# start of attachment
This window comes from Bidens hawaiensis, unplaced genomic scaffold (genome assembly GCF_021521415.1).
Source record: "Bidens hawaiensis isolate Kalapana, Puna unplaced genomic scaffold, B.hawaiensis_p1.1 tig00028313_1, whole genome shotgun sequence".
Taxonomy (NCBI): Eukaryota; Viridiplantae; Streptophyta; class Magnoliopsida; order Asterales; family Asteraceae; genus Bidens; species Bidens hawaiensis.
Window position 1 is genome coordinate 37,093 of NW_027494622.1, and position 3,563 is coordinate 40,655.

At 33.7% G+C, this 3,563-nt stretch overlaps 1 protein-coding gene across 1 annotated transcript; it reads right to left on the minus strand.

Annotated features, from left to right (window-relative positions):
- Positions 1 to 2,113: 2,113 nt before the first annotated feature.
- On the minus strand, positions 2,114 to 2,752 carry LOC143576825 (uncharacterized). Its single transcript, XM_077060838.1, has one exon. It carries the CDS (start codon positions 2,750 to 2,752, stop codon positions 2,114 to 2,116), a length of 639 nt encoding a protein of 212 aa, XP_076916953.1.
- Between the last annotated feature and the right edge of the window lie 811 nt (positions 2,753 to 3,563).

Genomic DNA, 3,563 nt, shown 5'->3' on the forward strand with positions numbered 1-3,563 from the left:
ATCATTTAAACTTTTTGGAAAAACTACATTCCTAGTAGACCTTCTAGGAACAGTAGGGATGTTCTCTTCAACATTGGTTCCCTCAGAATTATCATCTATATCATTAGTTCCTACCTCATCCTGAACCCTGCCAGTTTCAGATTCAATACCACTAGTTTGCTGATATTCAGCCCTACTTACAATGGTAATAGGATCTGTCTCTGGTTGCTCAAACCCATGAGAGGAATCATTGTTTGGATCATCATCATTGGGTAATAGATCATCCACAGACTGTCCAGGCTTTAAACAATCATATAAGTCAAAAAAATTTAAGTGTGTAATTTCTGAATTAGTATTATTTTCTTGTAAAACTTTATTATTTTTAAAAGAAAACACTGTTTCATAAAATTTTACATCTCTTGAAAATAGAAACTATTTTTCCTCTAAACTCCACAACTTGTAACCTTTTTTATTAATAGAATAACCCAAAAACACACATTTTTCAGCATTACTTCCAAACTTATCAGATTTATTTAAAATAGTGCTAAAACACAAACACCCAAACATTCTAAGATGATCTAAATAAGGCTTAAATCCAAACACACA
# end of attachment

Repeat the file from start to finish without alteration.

This window comes from Bidens hawaiensis, unplaced genomic scaffold (genome assembly GCF_021521415.1).
Source record: "Bidens hawaiensis isolate Kalapana, Puna unplaced genomic scaffold, B.hawaiensis_p1.1 tig00028313_1, whole genome shotgun sequence".
Taxonomy (NCBI): Eukaryota; Viridiplantae; Streptophyta; class Magnoliopsida; order Asterales; family Asteraceae; genus Bidens; species Bidens hawaiensis.
Window position 1 is genome coordinate 37,093 of NW_027494622.1, and position 3,563 is coordinate 40,655.

At 33.7% G+C, this 3,563-nt stretch overlaps 1 protein-coding gene across 1 annotated transcript; it reads right to left on the minus strand.

Annotated features, from left to right (window-relative positions):
- Positions 1 to 2,113: 2,113 nt before the first annotated feature.
- On the minus strand, positions 2,114 to 2,752 carry LOC143576825 (uncharacterized). Its single transcript, XM_077060838.1, has one exon. It carries the CDS (start codon positions 2,750 to 2,752, stop codon positions 2,114 to 2,116), a length of 639 nt encoding a protein of 212 aa, XP_076916953.1.
- Between the last annotated feature and the right edge of the window lie 811 nt (positions 2,753 to 3,563).

Genomic DNA, 3,563 nt, shown 5'->3' on the forward strand with positions numbered 1-3,563 from the left:
ATCATTTAAACTTTTTGGAAAAACTACATTCCTAGTAGACCTTCTAGGAACAGTAGGGATGTTCTCTTCAACATTGGTTCCCTCAGAATTATCATCTATATCATTAGTTCCTACCTCATCCTGAACCCTGCCAGTTTCAGATTCAATACCACTAGTTTGCTGATATTCAGCCCTACTTACAATGGTAATAGGATCTGTCTCTGGTTGCTCAAACCCATGAGAGGAATCATTGTTTGGATCATCATCATTGGGTAATAGATCATCCACAGACTGTCCAGGCTTTAAACAATCATATAAGTCAAAAAAATTTAAGTGTGTAATTTCTGAATTAGTATTATTTTCTTGTAAAACTTTATTATTTTTAAAAGAAAACACTGTTTCATAAAATTTTACATCTCTTGAAAATAGAAACTATTTTTCCTCTAAACTCCACAACTTGTAACCTTTTTTATTAATAGAATAACCCAAAAACACACATTTTTCAGCATTACTTCCAAACTTATCAGATTTATTTAAAATAGTGCTAAAACACAAACACCCAAACATTCTAAGATGATCTAAATAAGGCTTAAATCCAAACACACA